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sitting | Davey Wavey Fitness

Archive for the tag - sitting

Are You Pooping Wrong?

yljxpomnx9ibldawzebkLet’s talk about poop.

More specifically, the new counterculture craze of squatting to take a poop. While most of us find the image a bit barbaric and animalistic, the reality is that… we are animals. Our bodies evolved to squat and poop; it’s important to remember that sitting toilets are a relatively new invention.

According to squat aficionados, sitting on the toilet creates improper alignment that results in unnecessary pushing and straining. Squatting, on the other hand, is allegedly a more natural position that opens the anal sphincter and moves our internal plumbing into alignment. This allows for a more effortless, faster and efficient bowel movement.

In fact, according to a 2003 study, squatters spend 79 fewer seconds taking a poop.


home-02To simulate squatting on our current toilets, there are a whole slew of new products. In a Men’s Health article, Eric Spitznagel tried the Squatty Potty. It’s essentially a glorified stepping stool. You can either place your feet on it to elevate your knees and simulate squatting, or – if you’re more adventurous – you can plant your feet on the Squatty Potty and hover over the toilet seat to release your excrement.

Though a doctor of gastroenterology told the author that his Squatty Potty may or may not make much of a difference (more research is clearly needed!), the experiment made Spitznagel a believer. He swears his poops are better, healthier and more effortless.

Of course, you can save yourself the $79 and make your own Squatty Potty out of a stack of books to get the same experience. Maybe you’ll become a believe, too.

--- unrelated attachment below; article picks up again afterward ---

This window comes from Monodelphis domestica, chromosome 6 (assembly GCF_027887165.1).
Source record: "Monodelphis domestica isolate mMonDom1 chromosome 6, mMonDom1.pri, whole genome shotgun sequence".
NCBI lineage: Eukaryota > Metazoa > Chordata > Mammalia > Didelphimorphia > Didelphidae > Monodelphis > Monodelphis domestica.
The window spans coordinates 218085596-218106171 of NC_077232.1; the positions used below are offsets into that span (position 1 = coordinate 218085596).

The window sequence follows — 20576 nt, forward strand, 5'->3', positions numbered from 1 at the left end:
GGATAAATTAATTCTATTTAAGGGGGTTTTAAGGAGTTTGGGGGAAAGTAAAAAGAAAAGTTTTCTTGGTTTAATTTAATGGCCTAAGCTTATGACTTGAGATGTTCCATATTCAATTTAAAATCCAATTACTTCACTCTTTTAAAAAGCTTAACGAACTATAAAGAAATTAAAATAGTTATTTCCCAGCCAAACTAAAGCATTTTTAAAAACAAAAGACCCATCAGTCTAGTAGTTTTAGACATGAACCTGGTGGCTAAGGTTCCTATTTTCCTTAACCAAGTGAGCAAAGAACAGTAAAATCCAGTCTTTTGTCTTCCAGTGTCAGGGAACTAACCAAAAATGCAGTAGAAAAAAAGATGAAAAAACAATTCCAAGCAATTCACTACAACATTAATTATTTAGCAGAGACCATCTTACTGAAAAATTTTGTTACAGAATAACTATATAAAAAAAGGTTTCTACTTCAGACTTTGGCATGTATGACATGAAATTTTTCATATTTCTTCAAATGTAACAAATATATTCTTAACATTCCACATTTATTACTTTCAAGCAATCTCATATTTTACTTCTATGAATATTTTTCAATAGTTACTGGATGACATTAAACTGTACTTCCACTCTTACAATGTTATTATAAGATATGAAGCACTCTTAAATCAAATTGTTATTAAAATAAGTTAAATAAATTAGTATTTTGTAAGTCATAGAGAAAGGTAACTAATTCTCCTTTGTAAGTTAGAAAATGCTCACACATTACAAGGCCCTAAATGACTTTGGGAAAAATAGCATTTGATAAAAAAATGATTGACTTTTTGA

After all, a man’s gotta do what a man’s gotta poo.

P.S. Another east way to upgrade your poop is to upgrade your diet; download Davey Wavey’s Insanely Easy Guide to Eating Smarter and get started today!


Every Hour of Television Trims 22 Minutes from Your Life.

wasted lifeHow many hours a day do you spend watching television? According to 2010 data from the U.S. Bureau of Labor Statistics, the average American 15 years of age or older spends 2.7 hours daily. 2009 data from Nielsen, however, suggests that the real number might be closer to 5 hours.

A study published in the British Journal of Sports Medicine concluded that each hour spent watching television shaves 22 minutes off of your life expectancy. In other words, if you watch television 5 hours daily for a year, then your life expectancy is shortened by nearly a month. It’s a sobering statistic and yet another study to find a link between sitting and mortality.

For the study, which aimed to quantify the link between television viewing mortality, researchers created a “life table model” that combined data from the Australian Bureau of Statistics and the Australian Diabetes, Obesity and Lifestyle Study. Based on the data, researchers concluded that very single hour of television viewed after the age of 25 reduces the viewer’s life expectancy by 21.8 minutes.

To put things in perspective, one hour of television viewing has the same impact on life expectancy as smoking two cigarettes.

The bottom line: It’s clear that all of us need to sit less and move more. And the next time you’re watching The Real Housewives, ask yourself, “Is this really worth it?”

How to Sit Less at Work: 7 Tips!

Dear Davey,

I’m an engineer and it means that I spend 6 to 8 hours a day sitting at my desk. You mentioned that sitting has been linked to early death, even for people that exercise. Since I feel so chained to my desk, what are some tips for sitting less at work?